Prophecy begins in the eyes, he said again. “When we see beyond social constructs, when we see the people who are invisible, prophecy begins.”
Feinstein shared a story of a nursing student taking an exam. One of the questions on the exam was, “What is the name of the woman who mops the floors?” She left it blank and asked the professor if that answer would count toward the final grade. The professor said yes.
Then the professor told the class, “You will meet many people in this work. Everyone has a name, a story, aspirations and hurts. Everyone deserves care. That is what life is all about. By the way, her name is Dorothy.”
When historian Hannah Ardent interviewed Adolph Eichmann in Jerusalem during his trial for crimes against humanity during the Holocaust, she found that he was not insane or an evil genius – he was very, very ordinary.
Feinstein asked, “What enabled him to permit such evil? Obliviousness, thoughtlessness. He sat untouched at the trial while the victims told their stories of extreme torture and pain.”
Humans, Feinstein continued, have a superpower. “We walk around as individuals, but we can step out of our subjectivity and enter into the lives of others. We understand that they matter.”
Winston Churchill’s mother, Jennie, had the opportunity to sit next to William Gladstone, the British prime minister, and declared that he was the smartest person in England. At another dinner party, she sat next to Benjamin Disraeli, another British prime minister, and decided he was the smartest person in England.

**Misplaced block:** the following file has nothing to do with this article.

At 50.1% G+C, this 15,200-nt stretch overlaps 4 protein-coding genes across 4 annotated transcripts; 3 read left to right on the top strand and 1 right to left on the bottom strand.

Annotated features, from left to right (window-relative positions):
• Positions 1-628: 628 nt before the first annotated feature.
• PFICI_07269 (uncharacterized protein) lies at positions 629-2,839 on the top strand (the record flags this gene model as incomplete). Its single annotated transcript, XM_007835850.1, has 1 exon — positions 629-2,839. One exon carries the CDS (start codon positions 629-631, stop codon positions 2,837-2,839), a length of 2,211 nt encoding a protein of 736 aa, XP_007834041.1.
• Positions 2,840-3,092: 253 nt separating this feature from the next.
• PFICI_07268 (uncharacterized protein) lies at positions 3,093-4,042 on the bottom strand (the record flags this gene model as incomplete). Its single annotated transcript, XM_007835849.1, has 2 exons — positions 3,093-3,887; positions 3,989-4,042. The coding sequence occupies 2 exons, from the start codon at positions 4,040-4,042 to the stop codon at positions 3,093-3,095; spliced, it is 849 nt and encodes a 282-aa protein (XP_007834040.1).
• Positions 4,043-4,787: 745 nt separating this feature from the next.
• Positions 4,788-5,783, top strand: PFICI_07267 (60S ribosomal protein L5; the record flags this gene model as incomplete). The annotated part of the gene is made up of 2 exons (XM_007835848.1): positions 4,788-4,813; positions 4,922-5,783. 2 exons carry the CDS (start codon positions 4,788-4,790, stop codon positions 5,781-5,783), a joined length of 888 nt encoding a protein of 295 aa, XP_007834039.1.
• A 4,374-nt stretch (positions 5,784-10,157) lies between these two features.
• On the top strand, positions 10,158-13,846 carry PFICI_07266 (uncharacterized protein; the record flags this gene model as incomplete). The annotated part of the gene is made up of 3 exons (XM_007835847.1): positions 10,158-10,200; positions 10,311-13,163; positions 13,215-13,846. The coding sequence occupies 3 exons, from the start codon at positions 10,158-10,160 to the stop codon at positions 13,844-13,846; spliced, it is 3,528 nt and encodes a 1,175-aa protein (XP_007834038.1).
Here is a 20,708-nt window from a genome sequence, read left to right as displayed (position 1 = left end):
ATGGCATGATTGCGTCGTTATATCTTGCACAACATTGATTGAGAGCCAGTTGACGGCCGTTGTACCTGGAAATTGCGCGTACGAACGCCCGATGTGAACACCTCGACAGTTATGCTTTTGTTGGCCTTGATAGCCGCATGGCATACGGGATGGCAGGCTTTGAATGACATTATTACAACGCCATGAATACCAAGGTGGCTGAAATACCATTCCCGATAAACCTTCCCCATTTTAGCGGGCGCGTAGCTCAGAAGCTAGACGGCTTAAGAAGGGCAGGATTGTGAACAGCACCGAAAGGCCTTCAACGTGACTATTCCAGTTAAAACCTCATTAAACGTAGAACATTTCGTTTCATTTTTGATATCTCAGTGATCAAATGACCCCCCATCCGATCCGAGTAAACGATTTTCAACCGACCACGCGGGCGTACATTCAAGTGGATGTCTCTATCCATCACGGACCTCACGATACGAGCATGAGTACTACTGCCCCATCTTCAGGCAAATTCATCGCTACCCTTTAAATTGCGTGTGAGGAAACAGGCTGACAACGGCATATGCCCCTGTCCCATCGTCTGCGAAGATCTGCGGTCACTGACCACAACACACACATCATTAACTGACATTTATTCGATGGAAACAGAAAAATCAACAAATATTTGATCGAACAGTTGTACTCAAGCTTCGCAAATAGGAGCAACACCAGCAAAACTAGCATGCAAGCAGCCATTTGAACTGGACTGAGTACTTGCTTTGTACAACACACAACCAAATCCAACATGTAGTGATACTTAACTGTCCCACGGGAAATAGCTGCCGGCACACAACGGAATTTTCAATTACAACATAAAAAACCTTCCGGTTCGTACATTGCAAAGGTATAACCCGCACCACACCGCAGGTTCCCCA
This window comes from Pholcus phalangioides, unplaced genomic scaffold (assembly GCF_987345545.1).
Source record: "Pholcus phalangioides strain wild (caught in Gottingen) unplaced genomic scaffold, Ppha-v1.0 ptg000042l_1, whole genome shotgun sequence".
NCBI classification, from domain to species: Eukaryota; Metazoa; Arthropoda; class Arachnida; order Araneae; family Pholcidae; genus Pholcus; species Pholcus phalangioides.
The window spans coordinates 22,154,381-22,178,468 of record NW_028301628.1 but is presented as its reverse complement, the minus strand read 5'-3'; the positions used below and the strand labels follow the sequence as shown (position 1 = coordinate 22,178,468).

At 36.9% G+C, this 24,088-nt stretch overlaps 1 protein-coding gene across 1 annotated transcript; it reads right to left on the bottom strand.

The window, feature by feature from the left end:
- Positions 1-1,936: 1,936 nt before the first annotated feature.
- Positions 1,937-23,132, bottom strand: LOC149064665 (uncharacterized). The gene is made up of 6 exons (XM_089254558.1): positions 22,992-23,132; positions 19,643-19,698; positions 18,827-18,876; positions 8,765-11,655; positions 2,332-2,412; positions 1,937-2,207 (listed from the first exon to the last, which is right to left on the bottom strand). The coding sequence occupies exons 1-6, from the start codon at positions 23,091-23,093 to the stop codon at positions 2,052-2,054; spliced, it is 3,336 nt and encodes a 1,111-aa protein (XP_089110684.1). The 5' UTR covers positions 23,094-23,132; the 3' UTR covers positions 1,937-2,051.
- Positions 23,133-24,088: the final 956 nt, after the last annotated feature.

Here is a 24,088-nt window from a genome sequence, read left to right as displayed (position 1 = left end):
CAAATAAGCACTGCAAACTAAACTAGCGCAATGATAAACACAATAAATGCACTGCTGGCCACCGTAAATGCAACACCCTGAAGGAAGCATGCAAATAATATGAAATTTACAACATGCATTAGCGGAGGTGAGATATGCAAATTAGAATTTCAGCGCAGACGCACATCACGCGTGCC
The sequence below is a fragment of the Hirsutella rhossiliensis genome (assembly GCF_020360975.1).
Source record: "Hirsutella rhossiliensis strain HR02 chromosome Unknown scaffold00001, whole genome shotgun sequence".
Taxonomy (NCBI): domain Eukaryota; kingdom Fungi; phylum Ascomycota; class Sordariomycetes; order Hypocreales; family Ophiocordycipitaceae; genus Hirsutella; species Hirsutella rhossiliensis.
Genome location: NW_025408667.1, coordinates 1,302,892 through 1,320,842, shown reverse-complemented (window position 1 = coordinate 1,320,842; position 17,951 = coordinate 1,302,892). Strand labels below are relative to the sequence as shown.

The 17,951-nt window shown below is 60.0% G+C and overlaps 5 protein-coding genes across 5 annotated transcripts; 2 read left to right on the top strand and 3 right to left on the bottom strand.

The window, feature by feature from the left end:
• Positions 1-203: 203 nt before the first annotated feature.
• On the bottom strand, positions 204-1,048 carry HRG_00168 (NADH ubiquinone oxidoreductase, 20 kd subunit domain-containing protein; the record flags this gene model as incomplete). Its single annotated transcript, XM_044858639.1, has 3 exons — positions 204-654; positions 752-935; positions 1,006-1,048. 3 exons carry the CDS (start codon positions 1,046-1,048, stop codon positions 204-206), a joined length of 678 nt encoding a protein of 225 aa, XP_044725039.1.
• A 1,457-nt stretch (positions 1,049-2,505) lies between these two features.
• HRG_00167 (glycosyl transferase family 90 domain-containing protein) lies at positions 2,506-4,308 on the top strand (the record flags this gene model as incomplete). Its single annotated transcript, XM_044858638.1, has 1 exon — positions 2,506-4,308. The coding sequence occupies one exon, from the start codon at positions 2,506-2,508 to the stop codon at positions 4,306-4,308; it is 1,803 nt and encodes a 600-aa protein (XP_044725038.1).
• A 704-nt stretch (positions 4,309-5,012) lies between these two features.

“We must engage with others, to not oppress the stranger but to see ourselves in the life of the other,” Feinstein said. “There is no one outside the circle of compassion. We don’t throw anyone away. In a world that is in a crisis of getting hotter and hotter, we have to reach beyond our boundaries and engage with others. Empathy is a survival skill.”
Feinstein had a piece of homework for the congregation. “Chautauqua is a remarkable place, with incredible speakers, musicians, and preachers. There are 1,400 invisible people who make this place gracious and warm. Use your superpowers with the kid who scoops your ice cream, the man who tends the gardens, or the choir, or someone who smiles and says, ‘Welcome.’ ”
He continued, “Find one of the invisible people and use your Clark Kent superpower on them. Say, ‘I know who you are and I know what you do. Thank you for giving your grace of spirit to make Chautauqua what it is.’ ”
A rabbi once asked his students how they could tell when night was over and day began. There are many rituals and rites in Judaism and the students started looking in their books. One student said, “Rebbe, day begins when I can look at the fields and see where mine ends and my neighbor’s begins.” A second student said, “Day begins when I am out in the field and I can tell which house is mine and which is my neighbor’s.” A third student said, “Day begins when I can tell which animal is mine and which belongs to my neighbor.”
The rabbi began to weep. “Is that what you think faith is about, when you can divide house from house, field from field, animal from animal?” he asked. “No, that is not what it is about, my children. It is when you look into the face of the one who sits beside you or walks beside you and you see your sister, your brother. Then the long night is over and the day has begun.”
Feinstein said, “May the night end and the day soon begin.”
The Rt. Rev. Eugene T. Sutton, senior pastor for Chautauqua Institution, presided. Rabbi Sam Stahl, longtime associate with the Department of Religion at Chautauqua, read the scripture in English and Hebrew. The prelude, played by Nicholas Stigall, organ scholar, was “Her Children rise up and call her blessed,” by Margaret Sandresky. The Motet Choir sang “Have You Heard God’s Voice?,” by Jacqui G. Jones and Frederick Chatfield, under the direction of Joshua Stafford, director of sacred music and Jared Jacobsen Chair for the Organist, and accompanied by Stigall on the Massey Memorial Organ. The postlude, played by Stafford, was “Paean,” by Percy Whitlock. Support for this week’s chaplaincy and preaching is provided by the Daney-Holden Chaplaincy Fund and the Samuel M. and Mary E. Hazlett Memorial Fund.